Reflections by Joan M. Garry
Gay & Lesbian Alliance Against Defamation ( GLAAD )
Like many of you, I spent much of Sept. 11 glued to one of several television sets ...first in my office and then, after our evacuation, in my den with my family. It was a day of horrifying images. Any sense of security evaporated and was replaced by fear of what could happen next. Amid the chaos in New York, my identity as a lesbian for a moment seemed unimportant. What mattered was my family and my country's safety.
The attacks and their aftermath left most of us with a profound sense of solidarity...a unity reflected in, and nurtured by, the media. Around-the-clock newscasts erased our differences and brought us together with universal, homogenized reports that seemed calculated to give us comfort and catharsis.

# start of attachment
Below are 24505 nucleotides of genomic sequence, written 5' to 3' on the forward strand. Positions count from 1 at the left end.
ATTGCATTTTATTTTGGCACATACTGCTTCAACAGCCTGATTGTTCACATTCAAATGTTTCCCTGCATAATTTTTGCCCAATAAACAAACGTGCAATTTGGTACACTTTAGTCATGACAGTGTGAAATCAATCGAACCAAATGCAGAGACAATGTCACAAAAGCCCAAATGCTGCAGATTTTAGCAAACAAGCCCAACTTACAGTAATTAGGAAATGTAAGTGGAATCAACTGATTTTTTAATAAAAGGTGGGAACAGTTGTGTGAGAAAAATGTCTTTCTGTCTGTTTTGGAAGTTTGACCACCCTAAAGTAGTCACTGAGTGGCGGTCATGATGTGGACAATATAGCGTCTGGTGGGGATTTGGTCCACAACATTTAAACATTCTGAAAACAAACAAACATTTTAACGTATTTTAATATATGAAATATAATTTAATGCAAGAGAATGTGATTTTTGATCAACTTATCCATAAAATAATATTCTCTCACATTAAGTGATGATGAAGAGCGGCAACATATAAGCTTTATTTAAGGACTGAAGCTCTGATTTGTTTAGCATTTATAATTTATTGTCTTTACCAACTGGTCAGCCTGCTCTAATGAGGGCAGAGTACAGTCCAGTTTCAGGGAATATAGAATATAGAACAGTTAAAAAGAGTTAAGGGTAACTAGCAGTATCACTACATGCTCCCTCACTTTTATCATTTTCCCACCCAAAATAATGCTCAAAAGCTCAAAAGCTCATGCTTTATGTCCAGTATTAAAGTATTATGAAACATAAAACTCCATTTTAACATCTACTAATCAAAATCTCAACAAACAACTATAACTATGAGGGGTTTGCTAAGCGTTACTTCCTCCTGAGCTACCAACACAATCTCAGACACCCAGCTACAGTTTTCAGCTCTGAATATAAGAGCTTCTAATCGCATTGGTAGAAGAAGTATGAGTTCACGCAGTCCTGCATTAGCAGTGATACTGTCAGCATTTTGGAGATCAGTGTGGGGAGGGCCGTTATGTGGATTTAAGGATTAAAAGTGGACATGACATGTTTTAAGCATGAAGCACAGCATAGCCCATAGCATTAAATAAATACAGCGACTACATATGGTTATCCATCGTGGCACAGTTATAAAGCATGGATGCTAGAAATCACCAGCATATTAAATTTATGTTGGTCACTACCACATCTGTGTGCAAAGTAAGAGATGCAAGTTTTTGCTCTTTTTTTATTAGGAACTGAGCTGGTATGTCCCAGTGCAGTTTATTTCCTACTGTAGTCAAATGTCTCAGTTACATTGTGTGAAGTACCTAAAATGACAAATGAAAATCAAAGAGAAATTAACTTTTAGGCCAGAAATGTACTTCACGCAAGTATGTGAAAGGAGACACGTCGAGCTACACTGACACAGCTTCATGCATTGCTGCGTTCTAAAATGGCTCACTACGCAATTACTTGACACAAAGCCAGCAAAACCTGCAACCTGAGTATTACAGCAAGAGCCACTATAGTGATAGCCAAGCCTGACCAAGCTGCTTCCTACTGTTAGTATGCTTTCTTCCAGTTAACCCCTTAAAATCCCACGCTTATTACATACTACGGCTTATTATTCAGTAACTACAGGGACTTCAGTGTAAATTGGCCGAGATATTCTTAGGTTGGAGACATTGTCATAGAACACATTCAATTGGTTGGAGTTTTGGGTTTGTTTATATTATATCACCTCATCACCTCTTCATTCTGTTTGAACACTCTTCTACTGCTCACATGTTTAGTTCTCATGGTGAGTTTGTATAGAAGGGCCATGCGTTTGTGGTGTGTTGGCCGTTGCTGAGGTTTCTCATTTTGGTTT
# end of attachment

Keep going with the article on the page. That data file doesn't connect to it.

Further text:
The picture looks different now. Many of us have settled back into familiar, if wary, routines. We've returned to work, to school, to dinner out with friends, to the movies, to television. And, in their coverage of our nation's mourning, media have returned to the routine of marginalizing gay identity.
In the days immediately following the Sept. 11 attacks, other matters seemed trivial and inconsequential. We wanted to identify as Americans, feeling an unprecedented...at least in many of our lifetimes...sense of community. Against the backdrop of a terrible tragedy, many of us recognized glimmers of the kind of society we yearned for: one where we are connected and part of a common, united equality.
Joan Garry. Photo by Rex Wockner